They are currently working on organizing their farm crew into smaller groups within a group, so that certain people only come into contact with other people on a regular basis.
That way, “If someone does get sick, we’re not in a situation, like, that person has literally been in contact with everybody on the farm,” says Drummond. “What would you do — shut it all down for a week? Do you have everyone do isolated work for a week? It’s a logistical challenge.” One plus side of the crisis though, for him, has been the community. “Local farms have built these levels of connections that are really important to people and to us, too.”
One of the key ingredients to the success of Maine’s food system is community. Bo Dennis, of the Maine Organic Farmers and Gardeners Association, believes that the reason Maine farmers are adapting so quickly is because of their social networks.
“There’s a resiliency built into the social systems of Maine farms. We want to help each other in these hard times. We want to provide information to each other and to support the local food system. People are well-connected with each other, and there’s a camaraderie and spirit that comes with that.”
Maine farms are tightly networked, connected with each other and their broader communities through social ties. They are also small and highly diverse. These features — small- and medium-size farms, growing a diverse array of crops — are critical to Maine’s food system. But it is the community ties that are revealed in a crisis.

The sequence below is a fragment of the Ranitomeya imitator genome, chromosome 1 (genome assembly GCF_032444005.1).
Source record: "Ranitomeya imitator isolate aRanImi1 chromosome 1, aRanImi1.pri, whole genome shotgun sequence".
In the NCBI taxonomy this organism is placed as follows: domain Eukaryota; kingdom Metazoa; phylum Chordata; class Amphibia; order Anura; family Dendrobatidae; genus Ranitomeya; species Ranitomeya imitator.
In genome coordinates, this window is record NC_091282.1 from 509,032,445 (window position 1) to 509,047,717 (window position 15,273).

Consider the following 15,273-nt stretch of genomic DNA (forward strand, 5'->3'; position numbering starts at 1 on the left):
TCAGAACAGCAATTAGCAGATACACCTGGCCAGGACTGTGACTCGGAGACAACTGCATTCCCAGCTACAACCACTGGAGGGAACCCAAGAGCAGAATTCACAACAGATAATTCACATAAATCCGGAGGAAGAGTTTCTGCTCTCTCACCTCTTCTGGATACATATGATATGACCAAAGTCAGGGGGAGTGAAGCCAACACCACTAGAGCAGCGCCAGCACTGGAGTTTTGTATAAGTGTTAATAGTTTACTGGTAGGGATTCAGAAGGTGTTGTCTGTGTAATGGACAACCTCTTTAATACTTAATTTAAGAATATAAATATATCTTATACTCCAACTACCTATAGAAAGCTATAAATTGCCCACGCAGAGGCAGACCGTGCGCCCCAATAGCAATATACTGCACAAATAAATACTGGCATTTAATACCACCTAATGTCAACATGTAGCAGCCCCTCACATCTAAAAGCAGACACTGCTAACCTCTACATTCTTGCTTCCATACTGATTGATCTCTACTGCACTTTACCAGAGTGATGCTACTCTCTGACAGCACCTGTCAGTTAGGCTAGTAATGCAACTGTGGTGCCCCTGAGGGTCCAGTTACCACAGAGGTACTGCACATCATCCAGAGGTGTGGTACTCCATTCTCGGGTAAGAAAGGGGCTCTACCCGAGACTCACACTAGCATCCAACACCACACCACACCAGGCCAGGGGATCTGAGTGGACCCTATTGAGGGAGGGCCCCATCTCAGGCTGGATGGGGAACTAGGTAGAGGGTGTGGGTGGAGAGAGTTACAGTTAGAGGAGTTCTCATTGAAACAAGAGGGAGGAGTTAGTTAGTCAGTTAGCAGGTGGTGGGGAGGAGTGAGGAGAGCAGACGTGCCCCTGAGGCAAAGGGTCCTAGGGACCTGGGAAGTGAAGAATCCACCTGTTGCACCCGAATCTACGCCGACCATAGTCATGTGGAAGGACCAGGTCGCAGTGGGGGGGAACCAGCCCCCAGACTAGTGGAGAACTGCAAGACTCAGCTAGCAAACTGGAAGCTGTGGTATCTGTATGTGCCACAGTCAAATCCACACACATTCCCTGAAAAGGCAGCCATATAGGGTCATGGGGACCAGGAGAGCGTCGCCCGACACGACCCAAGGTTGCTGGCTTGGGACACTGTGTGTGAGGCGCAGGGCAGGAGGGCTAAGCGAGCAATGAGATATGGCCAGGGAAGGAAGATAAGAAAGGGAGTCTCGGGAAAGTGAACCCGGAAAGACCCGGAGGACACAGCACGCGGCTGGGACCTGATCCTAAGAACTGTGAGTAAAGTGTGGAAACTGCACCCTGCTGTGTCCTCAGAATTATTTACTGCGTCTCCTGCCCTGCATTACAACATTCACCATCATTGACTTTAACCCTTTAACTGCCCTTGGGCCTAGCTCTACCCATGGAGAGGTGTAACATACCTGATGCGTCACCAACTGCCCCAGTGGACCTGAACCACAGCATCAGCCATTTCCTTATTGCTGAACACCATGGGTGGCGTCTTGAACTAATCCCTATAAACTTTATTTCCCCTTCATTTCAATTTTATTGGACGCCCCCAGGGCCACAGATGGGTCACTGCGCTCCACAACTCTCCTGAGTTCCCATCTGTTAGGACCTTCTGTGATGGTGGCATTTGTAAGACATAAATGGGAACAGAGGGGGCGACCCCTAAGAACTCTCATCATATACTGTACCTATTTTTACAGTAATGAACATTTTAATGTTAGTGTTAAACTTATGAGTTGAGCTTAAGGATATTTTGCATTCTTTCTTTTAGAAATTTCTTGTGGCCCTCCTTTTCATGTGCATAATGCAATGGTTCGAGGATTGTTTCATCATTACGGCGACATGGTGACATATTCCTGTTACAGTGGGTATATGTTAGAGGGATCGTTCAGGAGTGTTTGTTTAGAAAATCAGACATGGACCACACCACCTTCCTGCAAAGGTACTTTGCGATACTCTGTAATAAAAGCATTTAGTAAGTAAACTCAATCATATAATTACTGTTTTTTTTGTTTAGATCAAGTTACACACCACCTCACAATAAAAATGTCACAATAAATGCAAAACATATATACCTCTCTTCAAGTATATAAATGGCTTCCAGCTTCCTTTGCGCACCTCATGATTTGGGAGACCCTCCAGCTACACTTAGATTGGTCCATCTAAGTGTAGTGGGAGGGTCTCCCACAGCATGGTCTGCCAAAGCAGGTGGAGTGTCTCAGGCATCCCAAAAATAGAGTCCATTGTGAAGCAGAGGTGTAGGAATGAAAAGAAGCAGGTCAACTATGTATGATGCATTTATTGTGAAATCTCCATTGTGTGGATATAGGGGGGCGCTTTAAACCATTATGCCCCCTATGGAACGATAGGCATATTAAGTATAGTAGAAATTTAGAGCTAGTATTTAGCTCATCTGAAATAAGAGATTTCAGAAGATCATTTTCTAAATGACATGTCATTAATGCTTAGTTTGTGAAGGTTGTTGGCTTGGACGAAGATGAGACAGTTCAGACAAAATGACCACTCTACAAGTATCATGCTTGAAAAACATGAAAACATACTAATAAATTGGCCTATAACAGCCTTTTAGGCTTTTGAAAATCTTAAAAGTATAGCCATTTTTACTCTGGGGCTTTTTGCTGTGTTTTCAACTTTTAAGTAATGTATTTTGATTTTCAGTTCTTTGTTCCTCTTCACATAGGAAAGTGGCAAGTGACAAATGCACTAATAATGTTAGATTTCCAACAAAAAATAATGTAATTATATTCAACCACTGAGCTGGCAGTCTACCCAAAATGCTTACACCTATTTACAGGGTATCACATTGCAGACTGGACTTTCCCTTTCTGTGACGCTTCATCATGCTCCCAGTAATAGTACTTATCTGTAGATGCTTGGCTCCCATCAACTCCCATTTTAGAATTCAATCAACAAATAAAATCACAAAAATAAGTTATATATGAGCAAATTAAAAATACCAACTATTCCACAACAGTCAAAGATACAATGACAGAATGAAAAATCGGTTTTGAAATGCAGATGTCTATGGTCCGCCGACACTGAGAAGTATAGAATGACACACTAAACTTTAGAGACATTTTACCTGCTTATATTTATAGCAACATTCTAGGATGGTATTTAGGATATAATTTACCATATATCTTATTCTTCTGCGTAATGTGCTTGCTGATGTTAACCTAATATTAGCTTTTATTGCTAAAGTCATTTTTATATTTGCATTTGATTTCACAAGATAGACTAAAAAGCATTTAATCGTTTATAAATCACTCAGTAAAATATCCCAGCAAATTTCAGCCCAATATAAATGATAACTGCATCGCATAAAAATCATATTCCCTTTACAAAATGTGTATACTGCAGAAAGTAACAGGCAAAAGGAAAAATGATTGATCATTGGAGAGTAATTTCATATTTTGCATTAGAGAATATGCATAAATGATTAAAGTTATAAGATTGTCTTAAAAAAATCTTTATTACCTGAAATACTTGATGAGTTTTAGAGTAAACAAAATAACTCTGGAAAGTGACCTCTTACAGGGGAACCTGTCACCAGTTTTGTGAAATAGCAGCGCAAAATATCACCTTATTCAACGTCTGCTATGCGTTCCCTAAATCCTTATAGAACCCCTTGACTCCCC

Dennis explains, “We’ve seen throughout the state, groups of farmers coming together to figure out how to support their community. That social connection leads to fast adaptability and resiliency, which arguably is more sustainable as we go into these unknown times.”
“Maine’s people are rallying around its farmers and producers because they understand not only how important our local farmers are, but how critical it is to support their businesses,” says Amanda Beal, Maine’s commissioner of agriculture, conservation, and forestry.
As COVID-19 reveals the risks of relying on global supply chains, perhaps this is an opportunity to look anew at local food systems. “In Maine, we have been working deliberately for decades to build a vibrant local food system,” Beal says, “and that work benefits us now, as our farmers are playing an important role in making sure that people can access the food they need in a time of crisis.”